With Solomon dead, we now come to the story of Rehoboam’s almost immediate bungling of his reign and the fracturing of Israel. The story is largely lifted from 1 Kgs 12.

As I was reading this chapter, I tried to think of how it would have come across if I had read Chronicles first, rather than Samuel and Kings. How would I have explained the sudden falling apart of a unified Israel, an Israel that had just seen two glorious, successful, wealthy, wonderful kings?

As it is, however, I’ve already read about Israel’s troubled beginnings – its first monarch who dies on the battlefield, David’s usurping of Ishbosheth’s crown, his son Absalom’s rebellion(s), Sheba’s rebellion, the succession dispute between Adonijah and Solomon, as well as the hint of David’s forced abdication. With those details in mind, it seems little wonder that Israel should fracture under a weaker king – particularly early in his reign, before he’s really had a chance to find his footing. (In fact, it may be that Solomon was only spared his son’s fate by David’s co-rule, lending his unsteady early years the authority they might otherwise have lacked.)

But in the 2 Chron. 10 version, the secession really seems to come out of left field. Even more so because of the Chronicler’s insistence that Solomon did not enslave Israelites (2 Chron. 8:7-10), or that the slaves he did make were not Israelites (2 Chron. 2:17-18). This leaves the people’s complaint in this chapter wholly without context.

And I’m not sure that was an accident. By letting them voice a complain while stripping the narrative of its base, the Chronicler makes the Israelites seem like whiny fools – even while doing nothing to spare Rehoboam’s reputation.

Rehoboam’s Tragic Coronation

While Solomon was crowned at Gibeon, where the tabernacle was being kept, Rehoboam’s coronation takes place at Shechem, though no reason is given for the choice.

Interestingly, we are told that Rehoboam went to Shechem because that’s where the people of Israel had gathered to make him king – implying that his succession was the people’s choice. Funny turn of phrase given that, before the end of the very same chapter, most of Israel would renounce him.

Division, by William Brassey Hole

Division, by William Brassey Hole

Among the people who have gathered to welcome Rehoboam as their king was Jeroboam son of Nebat. The Chronicler tells us only that he had been hiding from Solomon in Egypt, and that he came back when he learned of Solomon’s death. We have to turn to 1 Kgs 11:26-40 to learn that God had promised Jeroboam a portion of the united Israel. As a result of this prophecy, Jeroboam rebelled and Solomon tried to have him killed, prompting his escape to Egypt.

Jeroboam’s role in the crowd’s demands isn’t described. Instead, the crowd declares that Solomon had “made our yoke heavy” (2 Chron. 10:4), and they ask for a kinder, gentler touch from his son.

Rehoboam needs to mull this over, so he sends his people away for three days. During this time, he consults with the old men of Israel (those who had served Solomon), who tell him to listen to the people, to loosen up his grip, and they serve him forever.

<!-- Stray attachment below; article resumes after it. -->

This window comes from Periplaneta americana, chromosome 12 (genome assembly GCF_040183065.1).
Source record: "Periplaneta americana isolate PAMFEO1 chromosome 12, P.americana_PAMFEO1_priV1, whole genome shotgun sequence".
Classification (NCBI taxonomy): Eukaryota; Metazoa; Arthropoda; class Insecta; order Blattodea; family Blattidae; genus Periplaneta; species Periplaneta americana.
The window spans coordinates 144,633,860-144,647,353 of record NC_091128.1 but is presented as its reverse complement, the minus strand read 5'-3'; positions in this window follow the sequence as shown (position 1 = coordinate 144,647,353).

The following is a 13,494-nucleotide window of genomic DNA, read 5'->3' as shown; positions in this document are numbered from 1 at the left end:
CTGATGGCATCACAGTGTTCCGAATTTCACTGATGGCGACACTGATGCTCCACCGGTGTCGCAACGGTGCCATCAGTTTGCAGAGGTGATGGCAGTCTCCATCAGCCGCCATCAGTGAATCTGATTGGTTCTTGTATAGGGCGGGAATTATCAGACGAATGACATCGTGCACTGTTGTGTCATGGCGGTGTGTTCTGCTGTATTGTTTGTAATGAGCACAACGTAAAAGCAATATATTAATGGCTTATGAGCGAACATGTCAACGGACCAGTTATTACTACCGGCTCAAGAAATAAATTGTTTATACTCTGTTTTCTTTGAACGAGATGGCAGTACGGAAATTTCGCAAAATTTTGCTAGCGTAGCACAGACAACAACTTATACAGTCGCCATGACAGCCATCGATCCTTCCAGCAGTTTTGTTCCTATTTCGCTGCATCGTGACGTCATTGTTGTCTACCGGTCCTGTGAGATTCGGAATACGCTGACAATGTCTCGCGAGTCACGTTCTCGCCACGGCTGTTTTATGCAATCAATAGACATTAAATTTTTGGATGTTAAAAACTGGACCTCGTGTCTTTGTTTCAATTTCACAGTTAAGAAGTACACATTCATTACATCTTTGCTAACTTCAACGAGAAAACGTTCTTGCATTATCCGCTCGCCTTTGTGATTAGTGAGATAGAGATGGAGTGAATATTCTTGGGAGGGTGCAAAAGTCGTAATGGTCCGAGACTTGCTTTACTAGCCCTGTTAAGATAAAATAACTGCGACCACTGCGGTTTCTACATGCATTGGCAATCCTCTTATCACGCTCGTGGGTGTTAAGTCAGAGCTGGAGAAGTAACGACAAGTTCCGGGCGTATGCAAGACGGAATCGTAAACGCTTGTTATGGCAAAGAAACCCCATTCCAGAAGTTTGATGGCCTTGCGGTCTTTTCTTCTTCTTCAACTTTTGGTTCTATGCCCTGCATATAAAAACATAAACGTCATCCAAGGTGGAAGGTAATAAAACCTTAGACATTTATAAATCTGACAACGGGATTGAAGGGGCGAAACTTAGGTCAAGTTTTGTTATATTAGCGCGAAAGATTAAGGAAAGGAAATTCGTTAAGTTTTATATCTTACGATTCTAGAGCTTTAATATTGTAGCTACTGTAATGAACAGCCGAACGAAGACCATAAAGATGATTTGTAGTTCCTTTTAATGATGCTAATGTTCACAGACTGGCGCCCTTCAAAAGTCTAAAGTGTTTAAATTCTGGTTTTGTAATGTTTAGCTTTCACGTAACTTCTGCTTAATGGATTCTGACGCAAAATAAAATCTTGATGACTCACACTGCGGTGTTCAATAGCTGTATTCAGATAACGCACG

Instead, Rehoboam decides to listen to the young men he’d grown up with, who tell him to tell the people that, “my little finger is thicker than my father’s loins” (2 Chron. 10:10) and to promise to replace Solomon’s whips with scorpions.

Unsurprisingly, the Israelites aren’t particularly pleased by this answer, so they make like bananas. Only Judah remains loyal to Rehoboam.

All of this, we learn, is according to God’s plan, as revealed to Jeroboam by Ahijah the Shilonite (narrated only in 1 Kgs 11:26-40).

Divergent

At this point, our narratives split. In 1 Kgs 12:20-24, Rehoboam amassed an army to subdue the rebelling half-nation. Before they can really get going, however, God speaks to Rehoboam through the prophet Shemaiah, telling him not to fight “your kindred the people of Israel” (1 Kgs. 12:24). And so without a single shot fired (or whatever the iron age equivalent might be – without a single sword rattled, maybe?), the Judahites give up their claim to Israel and all head home in time for brunch.

Here, however, Rehoboam sends a slaver – Hadoram – after them. The insult is rather clear to see, given the nature of the instigating complaint. The Israelites react precisely as you might expect: They stone Hadoram to death.

My study Bible claims that the 1 Kgs 12 version was changed because it “reveals the weakness of Judah”, referring to 1 Kgs 12:20: “There was no one who followed the house of David, except the tribe of Judah alone. The closest the Chronicler comes to this is to say that: “Israel has been in rebellion against the house of David to this day” (2 Chron. 10:19).

I’m not sure I see the weakness angle, however. The Chronicler may have omitted the 1 Kgs 12:20 line, but he added the detail that Rehoboam was forced to flee from Jerusalem – the seat of his power.

Rather, I think the difference is one of focus. While the verse in Kings is seen from Israel’s perspective, with Judah as the oddity, the Chronicler’s version sees David’s dynasty remaining in the same position, but with Israel in ongoing rebellion. It is Israel that is the oddity – a nation that persistently refuses to acknowledge its true monarch. And that, I think, is more in line with the Chronicler’s overall motive than trying to save Rehoboam’s reputation.